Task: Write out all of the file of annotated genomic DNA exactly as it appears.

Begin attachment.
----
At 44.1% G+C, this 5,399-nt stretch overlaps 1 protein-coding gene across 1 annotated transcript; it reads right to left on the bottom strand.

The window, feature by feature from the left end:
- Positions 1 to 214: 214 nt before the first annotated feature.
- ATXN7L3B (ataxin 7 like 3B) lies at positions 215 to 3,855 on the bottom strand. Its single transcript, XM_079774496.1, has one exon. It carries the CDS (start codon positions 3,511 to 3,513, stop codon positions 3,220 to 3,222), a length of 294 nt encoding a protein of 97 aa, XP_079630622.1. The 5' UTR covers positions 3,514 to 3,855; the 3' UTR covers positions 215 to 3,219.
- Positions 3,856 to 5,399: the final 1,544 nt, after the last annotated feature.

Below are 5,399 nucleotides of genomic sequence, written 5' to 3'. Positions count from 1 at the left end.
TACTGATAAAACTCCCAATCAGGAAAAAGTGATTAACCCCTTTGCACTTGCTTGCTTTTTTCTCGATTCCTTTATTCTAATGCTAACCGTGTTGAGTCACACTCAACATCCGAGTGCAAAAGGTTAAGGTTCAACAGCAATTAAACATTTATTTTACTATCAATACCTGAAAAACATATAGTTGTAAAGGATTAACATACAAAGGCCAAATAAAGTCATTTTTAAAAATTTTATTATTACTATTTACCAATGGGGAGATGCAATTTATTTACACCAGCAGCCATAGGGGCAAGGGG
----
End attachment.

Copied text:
At 44.1% G+C, this 5,399-nt stretch overlaps 1 protein-coding gene across 1 annotated transcript; it reads right to left on the bottom strand.

The window, feature by feature from the left end:
- Positions 1 to 214: 214 nt before the first annotated feature.
- ATXN7L3B (ataxin 7 like 3B) lies at positions 215 to 3,855 on the bottom strand. Its single transcript, XM_079774496.1, has one exon. It carries the CDS (start codon positions 3,511 to 3,513, stop codon positions 3,220 to 3,222), a length of 294 nt encoding a protein of 97 aa, XP_079630622.1. The 5' UTR covers positions 3,514 to 3,855; the 3' UTR covers positions 215 to 3,219.
- Positions 3,856 to 5,399: the final 1,544 nt, after the last annotated feature.

Below are 5,399 nucleotides of genomic sequence, written 5' to 3'. Positions count from 1 at the left end.
TACTGATAAAACTCCCAATCAGGAAAAAGTGATTAACCCCTTTGCACTTGCTTGCTTTTTTCTCGATTCCTTTATTCTAATGCTAACCGTGTTGAGTCACACTCAACATCCGAGTGCAAAAGGTTAAGGTTCAACAGCAATTAAACATTTATTTTACTATCAATACCTGAAAAACATATAGTTGTAAAGGATTAACATACAAAGGCCAAATAAAGTCATTTTTAAAAATTTTATTATTACTATTTACCAATGGGGAGATGCAATTTATTTACACCAGCAGCCATAGGGGCAAGGGG